We investigate market forces that would lead to the emergence of new classes of players in the sponsored search advertising market. We report a multi-fold diversification triggered by an inherent feature of the sponsored search market, namely, capacity constraints, arising from the fact that there is a limit on the number of available advertisement slots, especially for the popular keywords. As a result, a significant pool of interested advertisers are left out. We present a comparative study of two scenarios motivated by capacity constraints - one where the additional capacity is provided by for-profit agents (or, mediators), who compete for slots in the original auction, draw traffic, and run their own sub-auctions, and the other, where the additional capacity is provided by the auctioneer herself, by essentially acting as a mediator and running a single combined auction. The quality of the additional capacity is measured by its fitness factor. We observe that the single combined-auction model seems inferior to the mediator-based model and market becomes more capacity efficient in the latter. For instance, the revenue of the auctioneer always increases when mediators are involved, unlike the auctioneer based scenario where often there is a tradeoff between the revenue and the capacity. Further, the social value (i.e. efficiency) always increases when mediators are involved. Thus, our analysis indicates that there are significant opportunities for diversification in the internet economy and we should expect it to continue to develop richer structure, with room for different types of market entities and mechanisms to coexist.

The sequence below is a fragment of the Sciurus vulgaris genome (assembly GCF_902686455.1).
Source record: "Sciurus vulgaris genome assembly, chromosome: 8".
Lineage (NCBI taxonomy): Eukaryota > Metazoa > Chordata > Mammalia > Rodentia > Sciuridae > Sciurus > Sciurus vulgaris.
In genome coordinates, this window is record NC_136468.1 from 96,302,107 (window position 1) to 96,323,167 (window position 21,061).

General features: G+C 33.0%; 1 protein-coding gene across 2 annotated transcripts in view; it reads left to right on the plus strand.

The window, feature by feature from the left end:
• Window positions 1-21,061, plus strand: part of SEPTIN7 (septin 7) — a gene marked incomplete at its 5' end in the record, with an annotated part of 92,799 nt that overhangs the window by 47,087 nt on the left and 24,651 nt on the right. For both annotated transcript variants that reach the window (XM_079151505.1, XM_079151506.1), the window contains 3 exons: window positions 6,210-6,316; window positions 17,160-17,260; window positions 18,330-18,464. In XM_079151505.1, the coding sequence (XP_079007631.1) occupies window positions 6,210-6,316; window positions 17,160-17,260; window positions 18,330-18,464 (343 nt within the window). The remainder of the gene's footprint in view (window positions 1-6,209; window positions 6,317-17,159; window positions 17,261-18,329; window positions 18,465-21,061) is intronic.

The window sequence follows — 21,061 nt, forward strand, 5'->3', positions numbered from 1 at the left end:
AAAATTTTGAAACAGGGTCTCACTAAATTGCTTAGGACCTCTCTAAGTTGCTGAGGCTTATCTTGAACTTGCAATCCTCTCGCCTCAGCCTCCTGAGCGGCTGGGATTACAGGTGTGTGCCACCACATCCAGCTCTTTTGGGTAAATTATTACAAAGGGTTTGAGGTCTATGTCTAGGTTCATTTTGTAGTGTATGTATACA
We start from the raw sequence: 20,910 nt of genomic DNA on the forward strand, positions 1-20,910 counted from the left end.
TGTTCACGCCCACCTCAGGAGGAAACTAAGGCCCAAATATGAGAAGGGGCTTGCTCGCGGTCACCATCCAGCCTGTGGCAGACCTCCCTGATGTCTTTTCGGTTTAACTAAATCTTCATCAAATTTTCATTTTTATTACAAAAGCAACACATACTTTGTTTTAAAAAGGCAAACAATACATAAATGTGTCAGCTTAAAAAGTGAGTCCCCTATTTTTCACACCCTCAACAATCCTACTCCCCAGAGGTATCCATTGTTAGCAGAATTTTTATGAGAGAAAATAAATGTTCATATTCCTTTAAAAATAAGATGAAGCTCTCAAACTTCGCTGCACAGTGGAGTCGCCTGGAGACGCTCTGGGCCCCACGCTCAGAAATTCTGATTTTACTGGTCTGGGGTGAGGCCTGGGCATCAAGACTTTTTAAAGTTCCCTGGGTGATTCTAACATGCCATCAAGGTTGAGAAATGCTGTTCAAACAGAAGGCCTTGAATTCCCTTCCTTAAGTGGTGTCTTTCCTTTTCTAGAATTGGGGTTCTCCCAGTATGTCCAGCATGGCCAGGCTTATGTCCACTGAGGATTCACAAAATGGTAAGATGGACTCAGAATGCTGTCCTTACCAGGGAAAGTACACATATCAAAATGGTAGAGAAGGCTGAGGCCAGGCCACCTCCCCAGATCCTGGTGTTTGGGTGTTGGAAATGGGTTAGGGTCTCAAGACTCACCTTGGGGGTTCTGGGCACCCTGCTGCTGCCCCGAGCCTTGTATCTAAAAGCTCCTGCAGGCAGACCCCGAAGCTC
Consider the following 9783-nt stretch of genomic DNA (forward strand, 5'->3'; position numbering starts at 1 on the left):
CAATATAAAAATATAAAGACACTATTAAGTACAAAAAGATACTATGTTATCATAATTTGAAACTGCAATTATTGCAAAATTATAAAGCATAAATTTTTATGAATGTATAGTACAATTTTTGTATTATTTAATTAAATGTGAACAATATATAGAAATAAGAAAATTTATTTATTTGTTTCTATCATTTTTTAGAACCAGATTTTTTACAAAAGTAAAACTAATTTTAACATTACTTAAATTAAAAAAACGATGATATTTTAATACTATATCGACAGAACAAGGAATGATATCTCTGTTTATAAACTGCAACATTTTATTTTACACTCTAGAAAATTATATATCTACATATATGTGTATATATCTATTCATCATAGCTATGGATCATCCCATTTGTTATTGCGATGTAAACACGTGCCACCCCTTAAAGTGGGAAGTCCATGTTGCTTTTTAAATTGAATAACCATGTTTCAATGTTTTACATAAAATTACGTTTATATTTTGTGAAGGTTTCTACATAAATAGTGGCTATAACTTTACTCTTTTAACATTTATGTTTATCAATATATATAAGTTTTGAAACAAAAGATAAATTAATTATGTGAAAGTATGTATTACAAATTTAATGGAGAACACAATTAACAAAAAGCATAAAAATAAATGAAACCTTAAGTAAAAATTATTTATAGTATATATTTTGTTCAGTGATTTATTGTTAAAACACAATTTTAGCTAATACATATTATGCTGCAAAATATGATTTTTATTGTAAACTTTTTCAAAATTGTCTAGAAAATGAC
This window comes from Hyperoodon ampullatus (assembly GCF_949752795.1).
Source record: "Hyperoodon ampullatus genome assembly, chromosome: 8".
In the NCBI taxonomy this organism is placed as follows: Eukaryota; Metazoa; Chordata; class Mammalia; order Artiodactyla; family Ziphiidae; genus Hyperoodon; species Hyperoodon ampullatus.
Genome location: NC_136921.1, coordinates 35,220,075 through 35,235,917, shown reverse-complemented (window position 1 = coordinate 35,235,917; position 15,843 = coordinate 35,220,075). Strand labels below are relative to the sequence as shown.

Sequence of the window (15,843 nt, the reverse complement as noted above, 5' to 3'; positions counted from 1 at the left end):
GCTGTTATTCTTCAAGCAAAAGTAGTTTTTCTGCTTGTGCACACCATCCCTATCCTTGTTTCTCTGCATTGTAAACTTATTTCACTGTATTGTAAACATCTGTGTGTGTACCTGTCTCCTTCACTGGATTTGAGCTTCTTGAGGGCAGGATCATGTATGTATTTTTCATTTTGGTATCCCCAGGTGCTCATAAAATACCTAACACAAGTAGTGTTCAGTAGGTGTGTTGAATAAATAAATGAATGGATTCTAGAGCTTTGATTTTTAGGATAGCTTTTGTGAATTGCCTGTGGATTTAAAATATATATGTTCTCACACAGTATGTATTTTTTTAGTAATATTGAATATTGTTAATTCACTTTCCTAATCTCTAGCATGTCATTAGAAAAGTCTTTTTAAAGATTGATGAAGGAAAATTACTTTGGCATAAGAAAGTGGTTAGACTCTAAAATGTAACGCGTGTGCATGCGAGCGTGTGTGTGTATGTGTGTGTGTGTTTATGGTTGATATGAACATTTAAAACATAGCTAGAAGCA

ACM SIGecom Exchanges – Association for Computing Machinery
Published: Nov 1, 2008